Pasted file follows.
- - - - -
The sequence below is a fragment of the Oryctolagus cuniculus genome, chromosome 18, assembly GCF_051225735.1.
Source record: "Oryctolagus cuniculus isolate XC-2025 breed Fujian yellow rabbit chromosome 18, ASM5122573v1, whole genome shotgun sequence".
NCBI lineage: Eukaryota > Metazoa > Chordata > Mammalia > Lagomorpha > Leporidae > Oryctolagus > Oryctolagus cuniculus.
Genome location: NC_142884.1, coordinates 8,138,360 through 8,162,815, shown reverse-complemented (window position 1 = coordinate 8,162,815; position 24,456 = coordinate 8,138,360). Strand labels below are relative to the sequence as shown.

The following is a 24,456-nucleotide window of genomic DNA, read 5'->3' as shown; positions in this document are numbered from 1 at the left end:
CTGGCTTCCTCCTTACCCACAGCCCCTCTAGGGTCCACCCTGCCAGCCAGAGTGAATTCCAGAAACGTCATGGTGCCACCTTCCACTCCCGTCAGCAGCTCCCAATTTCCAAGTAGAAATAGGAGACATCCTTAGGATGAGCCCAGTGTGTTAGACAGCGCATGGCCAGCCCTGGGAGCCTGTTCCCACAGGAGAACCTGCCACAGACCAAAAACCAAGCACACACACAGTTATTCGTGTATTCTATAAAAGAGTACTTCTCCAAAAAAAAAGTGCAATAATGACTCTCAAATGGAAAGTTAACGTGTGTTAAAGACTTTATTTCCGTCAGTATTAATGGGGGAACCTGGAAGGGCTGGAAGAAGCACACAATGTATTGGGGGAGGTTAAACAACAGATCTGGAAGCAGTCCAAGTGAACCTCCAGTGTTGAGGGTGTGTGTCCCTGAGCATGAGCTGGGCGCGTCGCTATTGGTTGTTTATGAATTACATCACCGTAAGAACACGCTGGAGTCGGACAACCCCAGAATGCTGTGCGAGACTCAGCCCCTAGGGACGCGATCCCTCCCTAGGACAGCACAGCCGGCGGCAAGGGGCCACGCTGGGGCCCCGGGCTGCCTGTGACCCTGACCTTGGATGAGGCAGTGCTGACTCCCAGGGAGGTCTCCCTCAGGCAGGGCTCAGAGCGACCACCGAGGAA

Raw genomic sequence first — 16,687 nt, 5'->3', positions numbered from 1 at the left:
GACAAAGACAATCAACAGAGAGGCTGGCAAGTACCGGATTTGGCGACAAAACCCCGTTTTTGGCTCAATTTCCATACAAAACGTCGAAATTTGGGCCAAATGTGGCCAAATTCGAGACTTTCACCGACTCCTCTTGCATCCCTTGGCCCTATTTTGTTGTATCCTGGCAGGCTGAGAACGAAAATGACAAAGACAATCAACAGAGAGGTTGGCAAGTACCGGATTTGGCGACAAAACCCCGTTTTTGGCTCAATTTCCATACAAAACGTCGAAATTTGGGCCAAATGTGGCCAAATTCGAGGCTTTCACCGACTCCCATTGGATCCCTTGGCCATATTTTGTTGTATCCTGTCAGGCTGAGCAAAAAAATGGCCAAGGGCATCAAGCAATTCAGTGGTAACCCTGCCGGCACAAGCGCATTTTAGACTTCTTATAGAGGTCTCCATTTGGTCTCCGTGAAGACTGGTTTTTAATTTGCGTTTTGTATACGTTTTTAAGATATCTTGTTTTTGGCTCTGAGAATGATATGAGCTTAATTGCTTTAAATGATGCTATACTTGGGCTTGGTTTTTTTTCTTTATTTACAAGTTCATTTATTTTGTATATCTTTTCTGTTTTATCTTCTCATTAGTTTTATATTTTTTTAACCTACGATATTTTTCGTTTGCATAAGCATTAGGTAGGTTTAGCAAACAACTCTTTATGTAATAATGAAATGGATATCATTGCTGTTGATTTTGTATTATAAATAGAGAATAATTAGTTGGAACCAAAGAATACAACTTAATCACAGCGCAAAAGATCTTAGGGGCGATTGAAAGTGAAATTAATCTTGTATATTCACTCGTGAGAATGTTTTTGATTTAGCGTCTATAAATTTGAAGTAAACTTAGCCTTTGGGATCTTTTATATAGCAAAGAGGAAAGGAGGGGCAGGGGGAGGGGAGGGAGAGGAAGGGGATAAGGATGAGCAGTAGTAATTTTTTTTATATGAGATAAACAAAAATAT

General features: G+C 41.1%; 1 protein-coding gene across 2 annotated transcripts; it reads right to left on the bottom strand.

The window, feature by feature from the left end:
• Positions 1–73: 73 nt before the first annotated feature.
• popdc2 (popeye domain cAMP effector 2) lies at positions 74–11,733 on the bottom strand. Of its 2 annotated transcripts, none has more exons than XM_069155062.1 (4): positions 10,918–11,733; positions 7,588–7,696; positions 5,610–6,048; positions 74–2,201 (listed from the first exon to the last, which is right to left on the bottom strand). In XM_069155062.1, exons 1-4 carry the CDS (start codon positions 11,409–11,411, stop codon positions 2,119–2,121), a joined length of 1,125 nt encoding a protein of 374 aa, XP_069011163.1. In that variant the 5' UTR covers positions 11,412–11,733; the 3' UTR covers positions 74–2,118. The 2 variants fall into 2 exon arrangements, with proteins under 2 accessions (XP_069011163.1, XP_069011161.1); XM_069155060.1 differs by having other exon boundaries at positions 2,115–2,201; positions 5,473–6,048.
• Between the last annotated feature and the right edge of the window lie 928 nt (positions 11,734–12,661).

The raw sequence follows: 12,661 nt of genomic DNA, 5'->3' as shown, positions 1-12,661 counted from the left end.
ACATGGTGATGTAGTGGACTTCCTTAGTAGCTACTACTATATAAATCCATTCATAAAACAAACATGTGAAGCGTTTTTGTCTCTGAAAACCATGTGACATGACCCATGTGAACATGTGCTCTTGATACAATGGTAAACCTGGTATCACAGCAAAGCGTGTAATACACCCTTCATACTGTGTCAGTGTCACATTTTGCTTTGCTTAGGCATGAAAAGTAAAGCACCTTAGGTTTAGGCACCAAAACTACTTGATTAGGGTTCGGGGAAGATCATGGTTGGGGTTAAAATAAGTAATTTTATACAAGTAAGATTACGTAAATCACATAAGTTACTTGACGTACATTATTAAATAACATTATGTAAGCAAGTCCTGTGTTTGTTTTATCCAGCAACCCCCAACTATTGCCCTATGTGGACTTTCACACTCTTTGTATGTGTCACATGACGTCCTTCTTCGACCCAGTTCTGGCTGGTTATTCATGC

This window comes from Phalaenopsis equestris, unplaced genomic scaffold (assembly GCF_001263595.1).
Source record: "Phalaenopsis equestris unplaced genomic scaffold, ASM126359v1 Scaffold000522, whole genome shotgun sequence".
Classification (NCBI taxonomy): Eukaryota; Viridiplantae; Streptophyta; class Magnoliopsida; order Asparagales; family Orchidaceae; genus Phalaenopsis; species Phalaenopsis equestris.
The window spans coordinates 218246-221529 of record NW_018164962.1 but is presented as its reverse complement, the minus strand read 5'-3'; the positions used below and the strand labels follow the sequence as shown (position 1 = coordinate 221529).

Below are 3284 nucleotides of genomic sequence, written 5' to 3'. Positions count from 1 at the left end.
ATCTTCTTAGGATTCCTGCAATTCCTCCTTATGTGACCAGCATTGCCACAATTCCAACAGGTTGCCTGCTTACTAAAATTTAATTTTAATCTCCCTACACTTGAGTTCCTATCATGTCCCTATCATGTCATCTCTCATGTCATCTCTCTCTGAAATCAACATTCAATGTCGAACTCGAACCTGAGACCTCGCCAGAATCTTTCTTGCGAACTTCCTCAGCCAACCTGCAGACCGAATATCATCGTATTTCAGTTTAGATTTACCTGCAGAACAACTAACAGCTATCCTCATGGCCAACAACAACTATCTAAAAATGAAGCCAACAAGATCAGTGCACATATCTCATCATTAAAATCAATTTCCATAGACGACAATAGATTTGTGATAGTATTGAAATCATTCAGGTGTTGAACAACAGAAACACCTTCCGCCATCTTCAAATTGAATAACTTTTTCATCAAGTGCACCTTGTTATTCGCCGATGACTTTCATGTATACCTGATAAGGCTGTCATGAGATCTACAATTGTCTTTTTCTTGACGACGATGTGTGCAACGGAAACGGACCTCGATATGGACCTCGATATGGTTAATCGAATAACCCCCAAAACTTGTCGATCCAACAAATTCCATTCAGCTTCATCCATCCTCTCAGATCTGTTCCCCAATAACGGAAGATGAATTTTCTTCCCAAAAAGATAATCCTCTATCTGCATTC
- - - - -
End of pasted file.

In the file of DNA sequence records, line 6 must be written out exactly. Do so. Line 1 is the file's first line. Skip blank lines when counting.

CTGGCTTCCTCCTTACCCACAGCCCCTCTAGGGTCCACCCTGCCAGCCAGAGTGAATTCCAGAAACGTCATGGTGCCACCTTCCACTCCCGTCAGCAGCTCCCAATTTCCAAGTAGAAATAGGAGACATCCTTAGGATGAGCCCAGTGTGTTAGACAGCGCATGGCCAGCCCTGGGAGCCTGTTCCCACAGGAGAACCTGCCACAGACCAAAAACCAAGCACACACACAGTTATTCGTGTATTCTATAAAAGAGTACTTCTCCAAAAAAAAAGTGCAATAATGACTCTCAAATGGAAAGTTAACGTGTGTTAAAGACTTTATTTCCGTCAGTATTAATGGGGGAACCTGGAAGGGCTGGAAGAAGCACACAATGTATTGGGGGAGGTTAAACAACAGATCTGGAAGCAGTCCAAGTGAACCTCCAGTGTTGAGGGTGTGTGTCCCTGAGCATGAGCTGGGCGCGTCGCTATTGGTTGTTTATGAATTACATCACCGTAAGAACACGCTGGAGTCGGACAACCCCAGAATGCTGTGCGAGACTCAGCCCCTAGGGACGCGATCCCTCCCTAGGACAGCACAGCCGGCGGCAAGGGGCCACGCTGGGGCCCCGGGCTGCCTGTGACCCTGACCTTGGATGAGGCAGTGCTGACTCCCAGGGAGGTCTCCCTCAGGCAGGGCTCAGAGCGACCACCGAGGAA